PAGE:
“Sometimes I long for a convent cell, with the sublime wisdom of centuries set out on bookshelves all along the wall and a view across the cornfields–there must be cornfields and they must wave in the breeze–and there I would immerse myself in the wisdom of the ages and in myself. Then I might perhaps find peace and clarity. But that would be no great feat. It is right here, in this very place, in the here and the now, that I must find them.”
― Etty Hillesum,

“I believe that I know and share the many sorrows and sad circumstances that a human being can experience, but I do not cling to them, I do not prolong such moments of agony. They pass through me, like life itself, as a broad, eternal stream, they become part of that stream, and life continues. And as a result all my strength is preserved, does not become tagged onto futile sorrow or rebelliousness.”
― Etty Hillesum, An Interrupted Life: The Diaries, 1941-1943; and Letters from Westerbork

Etty Hillesum wrote in her diary: Sometimes when I stand in some corner of the camp, my feet planted on earth, my eyes raised towards heaven, tears run down my face, tears of deep emotion and gratitude. Does this sound like a passage from a young girl’s summer camp diary? Well, the camp she speaks of is a Nazi death camp. What Etty Hillesum stands for is gratefulness against all the odds. This makes her shine as an example for all of us, a witness to sheer enthusiasm for life. — Br. David Steindl-Rast, OSB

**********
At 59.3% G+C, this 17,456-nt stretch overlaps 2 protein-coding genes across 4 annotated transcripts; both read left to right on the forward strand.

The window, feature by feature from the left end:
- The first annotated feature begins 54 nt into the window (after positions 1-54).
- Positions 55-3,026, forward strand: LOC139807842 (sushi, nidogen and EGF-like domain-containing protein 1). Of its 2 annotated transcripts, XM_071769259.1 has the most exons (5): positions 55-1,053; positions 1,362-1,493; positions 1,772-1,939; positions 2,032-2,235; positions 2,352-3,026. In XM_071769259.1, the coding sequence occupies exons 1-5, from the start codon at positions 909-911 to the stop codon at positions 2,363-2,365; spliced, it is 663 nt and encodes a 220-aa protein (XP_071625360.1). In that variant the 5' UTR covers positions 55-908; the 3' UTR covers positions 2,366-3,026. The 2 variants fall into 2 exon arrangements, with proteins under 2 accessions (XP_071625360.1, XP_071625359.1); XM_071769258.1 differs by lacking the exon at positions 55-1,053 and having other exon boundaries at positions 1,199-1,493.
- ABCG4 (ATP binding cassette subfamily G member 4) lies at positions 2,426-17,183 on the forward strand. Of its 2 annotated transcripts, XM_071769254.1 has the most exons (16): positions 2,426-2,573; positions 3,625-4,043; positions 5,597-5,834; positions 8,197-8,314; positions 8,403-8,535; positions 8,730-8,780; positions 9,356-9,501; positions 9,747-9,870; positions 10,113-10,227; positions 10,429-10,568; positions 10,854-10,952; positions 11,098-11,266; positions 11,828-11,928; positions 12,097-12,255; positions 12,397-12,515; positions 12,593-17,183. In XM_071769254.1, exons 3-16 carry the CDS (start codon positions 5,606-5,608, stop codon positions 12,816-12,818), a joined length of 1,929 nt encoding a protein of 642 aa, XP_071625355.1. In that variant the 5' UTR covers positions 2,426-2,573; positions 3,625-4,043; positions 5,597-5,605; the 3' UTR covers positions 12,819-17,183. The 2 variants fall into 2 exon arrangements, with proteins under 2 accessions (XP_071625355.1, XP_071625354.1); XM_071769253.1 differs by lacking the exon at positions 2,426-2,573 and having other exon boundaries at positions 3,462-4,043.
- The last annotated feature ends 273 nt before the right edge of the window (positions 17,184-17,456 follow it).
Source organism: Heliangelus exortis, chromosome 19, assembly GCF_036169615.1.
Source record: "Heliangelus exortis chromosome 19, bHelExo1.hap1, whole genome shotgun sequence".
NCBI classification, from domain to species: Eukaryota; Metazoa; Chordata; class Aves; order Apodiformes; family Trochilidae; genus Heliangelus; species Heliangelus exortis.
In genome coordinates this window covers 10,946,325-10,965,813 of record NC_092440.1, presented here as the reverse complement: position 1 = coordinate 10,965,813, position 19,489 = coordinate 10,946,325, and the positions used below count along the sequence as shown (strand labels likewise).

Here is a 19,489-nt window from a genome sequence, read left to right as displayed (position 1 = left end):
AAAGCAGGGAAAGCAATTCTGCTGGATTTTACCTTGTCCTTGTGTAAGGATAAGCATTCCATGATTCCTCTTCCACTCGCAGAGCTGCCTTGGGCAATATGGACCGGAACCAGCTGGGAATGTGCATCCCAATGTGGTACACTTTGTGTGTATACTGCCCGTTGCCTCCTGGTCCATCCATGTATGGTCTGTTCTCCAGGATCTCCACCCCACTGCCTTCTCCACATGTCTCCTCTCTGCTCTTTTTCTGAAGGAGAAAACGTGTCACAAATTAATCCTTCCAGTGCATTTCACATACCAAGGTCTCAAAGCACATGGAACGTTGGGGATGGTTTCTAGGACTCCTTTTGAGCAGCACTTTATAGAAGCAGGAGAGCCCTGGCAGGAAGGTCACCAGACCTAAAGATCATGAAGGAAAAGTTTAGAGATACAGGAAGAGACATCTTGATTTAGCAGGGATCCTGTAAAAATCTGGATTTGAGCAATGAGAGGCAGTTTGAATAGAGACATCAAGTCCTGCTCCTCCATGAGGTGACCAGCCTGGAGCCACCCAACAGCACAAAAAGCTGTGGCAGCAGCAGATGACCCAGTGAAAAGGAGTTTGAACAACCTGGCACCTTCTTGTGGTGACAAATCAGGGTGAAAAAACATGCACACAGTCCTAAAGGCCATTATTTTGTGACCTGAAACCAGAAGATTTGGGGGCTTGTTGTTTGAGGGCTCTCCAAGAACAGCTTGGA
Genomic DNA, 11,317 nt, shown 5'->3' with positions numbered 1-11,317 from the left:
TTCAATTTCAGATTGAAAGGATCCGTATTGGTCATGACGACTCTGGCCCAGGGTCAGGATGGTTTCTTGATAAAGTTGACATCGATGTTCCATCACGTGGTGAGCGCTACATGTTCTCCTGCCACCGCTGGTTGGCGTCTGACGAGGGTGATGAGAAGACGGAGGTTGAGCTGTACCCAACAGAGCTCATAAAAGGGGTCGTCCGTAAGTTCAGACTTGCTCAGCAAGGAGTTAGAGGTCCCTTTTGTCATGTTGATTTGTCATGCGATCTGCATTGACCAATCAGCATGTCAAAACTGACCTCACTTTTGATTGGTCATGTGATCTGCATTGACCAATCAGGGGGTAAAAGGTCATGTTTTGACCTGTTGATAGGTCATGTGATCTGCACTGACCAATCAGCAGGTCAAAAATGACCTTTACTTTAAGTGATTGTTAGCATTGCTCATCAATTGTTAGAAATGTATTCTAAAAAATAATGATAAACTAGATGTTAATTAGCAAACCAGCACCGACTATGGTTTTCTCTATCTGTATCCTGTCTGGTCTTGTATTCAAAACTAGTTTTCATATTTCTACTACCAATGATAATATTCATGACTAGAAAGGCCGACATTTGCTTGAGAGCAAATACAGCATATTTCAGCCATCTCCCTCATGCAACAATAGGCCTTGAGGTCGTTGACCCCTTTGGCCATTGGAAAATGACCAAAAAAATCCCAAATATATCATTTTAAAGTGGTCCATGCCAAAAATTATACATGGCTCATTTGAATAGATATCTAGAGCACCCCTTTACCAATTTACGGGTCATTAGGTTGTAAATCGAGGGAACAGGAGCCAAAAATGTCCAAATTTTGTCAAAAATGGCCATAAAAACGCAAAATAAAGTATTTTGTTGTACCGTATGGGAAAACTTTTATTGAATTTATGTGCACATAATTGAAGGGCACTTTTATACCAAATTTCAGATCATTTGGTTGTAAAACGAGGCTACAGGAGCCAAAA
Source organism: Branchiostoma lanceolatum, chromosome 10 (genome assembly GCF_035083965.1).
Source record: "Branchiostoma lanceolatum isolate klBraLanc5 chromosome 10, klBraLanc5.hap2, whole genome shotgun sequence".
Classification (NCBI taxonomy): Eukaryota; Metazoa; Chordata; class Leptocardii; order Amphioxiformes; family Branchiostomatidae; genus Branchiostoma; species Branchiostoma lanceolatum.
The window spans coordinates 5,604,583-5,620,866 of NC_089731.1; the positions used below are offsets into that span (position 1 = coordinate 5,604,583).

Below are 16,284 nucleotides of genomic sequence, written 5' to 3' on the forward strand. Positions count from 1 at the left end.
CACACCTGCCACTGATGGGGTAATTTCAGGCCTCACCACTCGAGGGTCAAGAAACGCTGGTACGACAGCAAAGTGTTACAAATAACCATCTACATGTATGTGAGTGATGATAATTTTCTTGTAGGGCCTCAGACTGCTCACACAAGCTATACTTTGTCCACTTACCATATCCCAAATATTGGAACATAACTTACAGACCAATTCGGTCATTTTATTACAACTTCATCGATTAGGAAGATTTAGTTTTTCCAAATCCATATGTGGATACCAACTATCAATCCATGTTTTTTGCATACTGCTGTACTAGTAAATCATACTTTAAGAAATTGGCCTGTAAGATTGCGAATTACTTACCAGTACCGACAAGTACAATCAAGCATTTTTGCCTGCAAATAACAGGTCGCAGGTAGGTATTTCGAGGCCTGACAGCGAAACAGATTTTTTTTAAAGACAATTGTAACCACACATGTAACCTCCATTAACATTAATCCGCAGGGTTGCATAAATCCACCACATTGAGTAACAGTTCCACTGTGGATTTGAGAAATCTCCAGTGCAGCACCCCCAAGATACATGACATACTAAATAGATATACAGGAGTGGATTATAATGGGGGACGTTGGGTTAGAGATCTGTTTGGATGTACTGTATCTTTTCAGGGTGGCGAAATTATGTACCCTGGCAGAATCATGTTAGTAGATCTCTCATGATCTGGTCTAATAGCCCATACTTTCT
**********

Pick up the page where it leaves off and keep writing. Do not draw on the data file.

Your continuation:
“Despite everything, life is full of beauty and meaning.”
― Etty Hillesum, 

4 thoughts on “In the Here and the Now

      1. Apologies for the delay in replying, Ashley. I haven’t been online much over the past few days. Daughter visited for Mother’s Day. 😀

        Reading Etty’s words and all the books that have been written about her is inspirational. At times, when we may start to lose hope in Humanity, people such as her remind us that there is always hope and that Humanity is intrinsically good.


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